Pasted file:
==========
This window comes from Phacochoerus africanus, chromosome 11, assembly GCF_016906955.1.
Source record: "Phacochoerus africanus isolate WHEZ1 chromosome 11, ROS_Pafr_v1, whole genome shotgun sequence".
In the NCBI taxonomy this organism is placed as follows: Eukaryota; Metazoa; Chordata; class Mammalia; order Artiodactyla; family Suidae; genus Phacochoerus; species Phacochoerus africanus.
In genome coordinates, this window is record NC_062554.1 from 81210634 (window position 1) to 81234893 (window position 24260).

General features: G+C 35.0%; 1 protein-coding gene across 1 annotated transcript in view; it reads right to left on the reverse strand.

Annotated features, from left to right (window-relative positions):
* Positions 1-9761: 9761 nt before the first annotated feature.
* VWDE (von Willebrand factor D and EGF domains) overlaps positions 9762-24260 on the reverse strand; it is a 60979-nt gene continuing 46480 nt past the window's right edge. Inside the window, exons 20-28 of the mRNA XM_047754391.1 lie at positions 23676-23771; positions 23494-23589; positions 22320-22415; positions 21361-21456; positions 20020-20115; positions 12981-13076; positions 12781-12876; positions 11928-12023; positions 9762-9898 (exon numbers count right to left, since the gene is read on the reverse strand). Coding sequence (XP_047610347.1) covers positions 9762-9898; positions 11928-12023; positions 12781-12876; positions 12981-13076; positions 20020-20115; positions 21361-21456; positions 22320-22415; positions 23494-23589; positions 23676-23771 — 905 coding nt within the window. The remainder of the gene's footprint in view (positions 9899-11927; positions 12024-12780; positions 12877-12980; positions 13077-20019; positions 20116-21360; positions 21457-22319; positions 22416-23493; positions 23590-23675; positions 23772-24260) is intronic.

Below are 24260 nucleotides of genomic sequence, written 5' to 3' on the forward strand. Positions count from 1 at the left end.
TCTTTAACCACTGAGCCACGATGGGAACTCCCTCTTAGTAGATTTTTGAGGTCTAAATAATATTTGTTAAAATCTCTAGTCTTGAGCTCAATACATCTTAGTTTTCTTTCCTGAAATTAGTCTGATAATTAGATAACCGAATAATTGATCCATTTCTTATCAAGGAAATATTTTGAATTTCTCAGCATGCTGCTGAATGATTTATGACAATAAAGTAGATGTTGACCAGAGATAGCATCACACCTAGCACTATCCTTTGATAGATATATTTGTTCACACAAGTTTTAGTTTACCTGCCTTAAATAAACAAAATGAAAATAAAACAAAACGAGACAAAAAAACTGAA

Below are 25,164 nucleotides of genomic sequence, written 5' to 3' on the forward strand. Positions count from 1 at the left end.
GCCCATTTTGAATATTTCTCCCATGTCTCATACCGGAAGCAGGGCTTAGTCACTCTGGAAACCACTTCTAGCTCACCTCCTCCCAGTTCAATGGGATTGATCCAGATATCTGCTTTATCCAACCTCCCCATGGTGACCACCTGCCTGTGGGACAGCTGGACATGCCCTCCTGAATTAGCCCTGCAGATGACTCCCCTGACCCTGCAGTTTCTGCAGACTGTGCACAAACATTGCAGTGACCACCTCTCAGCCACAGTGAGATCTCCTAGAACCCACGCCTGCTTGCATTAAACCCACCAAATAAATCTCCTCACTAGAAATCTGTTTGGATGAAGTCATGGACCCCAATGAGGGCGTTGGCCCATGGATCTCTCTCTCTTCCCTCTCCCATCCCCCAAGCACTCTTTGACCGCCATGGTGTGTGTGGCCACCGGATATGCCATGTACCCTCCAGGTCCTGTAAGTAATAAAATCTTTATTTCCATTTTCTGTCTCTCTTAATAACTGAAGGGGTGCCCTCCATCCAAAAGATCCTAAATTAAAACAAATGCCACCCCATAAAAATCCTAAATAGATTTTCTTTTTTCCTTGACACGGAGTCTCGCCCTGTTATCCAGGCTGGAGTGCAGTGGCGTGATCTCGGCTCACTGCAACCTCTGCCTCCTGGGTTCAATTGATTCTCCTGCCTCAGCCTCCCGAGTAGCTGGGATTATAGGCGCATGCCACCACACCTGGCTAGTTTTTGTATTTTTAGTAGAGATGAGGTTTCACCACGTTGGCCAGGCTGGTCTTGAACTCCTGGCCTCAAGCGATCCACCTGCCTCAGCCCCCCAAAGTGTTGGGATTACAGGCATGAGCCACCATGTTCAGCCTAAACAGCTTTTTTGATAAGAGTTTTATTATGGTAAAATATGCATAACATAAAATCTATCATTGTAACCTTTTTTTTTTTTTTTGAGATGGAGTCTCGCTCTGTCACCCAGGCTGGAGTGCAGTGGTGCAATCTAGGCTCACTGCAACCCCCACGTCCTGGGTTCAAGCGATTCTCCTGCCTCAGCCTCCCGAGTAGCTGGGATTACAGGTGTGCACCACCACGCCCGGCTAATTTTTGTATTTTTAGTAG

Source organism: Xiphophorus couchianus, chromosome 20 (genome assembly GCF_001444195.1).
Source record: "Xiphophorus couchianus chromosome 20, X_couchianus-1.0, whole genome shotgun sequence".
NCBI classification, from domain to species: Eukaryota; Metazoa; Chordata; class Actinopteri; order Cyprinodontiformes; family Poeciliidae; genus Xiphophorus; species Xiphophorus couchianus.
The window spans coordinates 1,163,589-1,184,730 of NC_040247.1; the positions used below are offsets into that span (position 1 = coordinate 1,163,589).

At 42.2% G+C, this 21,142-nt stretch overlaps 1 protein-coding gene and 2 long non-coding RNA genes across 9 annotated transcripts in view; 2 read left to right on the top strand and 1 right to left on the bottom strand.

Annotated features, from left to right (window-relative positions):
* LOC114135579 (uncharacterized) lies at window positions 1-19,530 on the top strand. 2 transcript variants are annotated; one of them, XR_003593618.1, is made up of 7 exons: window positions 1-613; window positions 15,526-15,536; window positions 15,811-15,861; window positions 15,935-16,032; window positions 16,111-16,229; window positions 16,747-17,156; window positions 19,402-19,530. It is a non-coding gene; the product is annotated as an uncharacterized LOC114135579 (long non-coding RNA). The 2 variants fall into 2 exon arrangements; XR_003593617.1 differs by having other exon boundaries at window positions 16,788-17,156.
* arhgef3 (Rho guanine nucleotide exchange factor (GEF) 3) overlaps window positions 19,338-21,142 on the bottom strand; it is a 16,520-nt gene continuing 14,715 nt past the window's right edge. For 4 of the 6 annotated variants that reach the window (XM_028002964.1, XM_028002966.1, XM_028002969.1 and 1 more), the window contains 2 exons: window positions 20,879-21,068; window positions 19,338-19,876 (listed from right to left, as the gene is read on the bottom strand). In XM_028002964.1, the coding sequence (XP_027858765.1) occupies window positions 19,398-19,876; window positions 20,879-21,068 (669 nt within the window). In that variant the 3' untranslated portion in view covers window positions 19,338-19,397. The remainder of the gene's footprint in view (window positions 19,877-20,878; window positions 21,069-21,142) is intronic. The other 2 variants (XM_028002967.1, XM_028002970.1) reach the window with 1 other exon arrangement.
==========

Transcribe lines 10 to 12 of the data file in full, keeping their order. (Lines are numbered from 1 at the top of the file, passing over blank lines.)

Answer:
TCTTTAACCACTGAGCCACGATGGGAACTCCCTCTTAGTAGATTTTTGAGGTCTAAATAATATTTGTTAAAATCTCTAGTCTTGAGCTCAATACATCTTAGTTTTCTTTCCTGAAATTAGTCTGATAATTAGATAACCGAATAATTGATCCATTTCTTATCAAGGAAATATTTTGAATTTCTCAGCATGCTGCTGAATGATTTATGACAATAAAGTAGATGTTGACCAGAGATAGCATCACACCTAGCACTATCCTTTGATAGATATATTTGTTCACACAAGTTTTAGTTTACCTGCCTTAAATAAACAAAATGAAAATAAAACAAAACGAGACAAAAAAACTGAA

Below are 25,164 nucleotides of genomic sequence, written 5' to 3' on the forward strand. Positions count from 1 at the left end.
GCCCATTTTGAATATTTCTCCCATGTCTCATACCGGAAGCAGGGCTTAGTCACTCTGGAAACCACTTCTAGCTCACCTCCTCCCAGTTCAATGGGATTGATCCAGATATCTGCTTTATCCAACCTCCCCATGGTGACCACCTGCCTGTGGGACAGCTGGACATGCCCTCCTGAATTAGCCCTGCAGATGACTCCCCTGACCCTGCAGTTTCTGCAGACTGTGCACAAACATTGCAGTGACCACCTCTCAGCCACAGTGAGATCTCCTAGAACCCACGCCTGCTTGCATTAAACCCACCAAATAAATCTCCTCACTAGAAATCTGTTTGGATGAAGTCATGGACCCCAATGAGGGCGTTGGCCCATGGATCTCTCTCTCTTCCCTCTCCCATCCCCCAAGCACTCTTTGACCGCCATGGTGTGTGTGGCCACCGGATATGCCATGTACCCTCCAGGTCCTGTAAGTAATAAAATCTTTATTTCCATTTTCTGTCTCTCTTAATAACTGAAGGGGTGCCCTCCATCCAAAAGATCCTAAATTAAAACAAATGCCACCCCATAAAAATCCTAAATAGATTTTCTTTTTTCCTTGACACGGAGTCTCGCCCTGTTATCCAGGCTGGAGTGCAGTGGCGTGATCTCGGCTCACTGCAACCTCTGCCTCCTGGGTTCAATTGATTCTCCTGCCTCAGCCTCCCGAGTAGCTGGGATTATAGGCGCATGCCACCACACCTGGCTAGTTTTTGTATTTTTAGTAGAGATGAGGTTTCACCACGTTGGCCAGGCTGGTCTTGAACTCCTGGCCTCAAGCGATCCACCTGCCTCAGCCCCCCAAAGTGTTGGGATTACAGGCATGAGCCACCATGTTCAGCCTAAACAGCTTTTTTGATAAGAGTTTTATTATGGTAAAATATGCATAACATAAAATCTATCATTGTAACCTTTTTTTTTTTTTTTGAGATGGAGTCTCGCTCTGTCACCCAGGCTGGAGTGCAGTGGTGCAATCTAGGCTCACTGCAACCCCCACGTCCTGGGTTCAAGCGATTCTCCTGCCTCAGCCTCCCGAGTAGCTGGGATTACAGGTGTGCACCACCACGCCCGGCTAATTTTTGTATTTTTAGTAG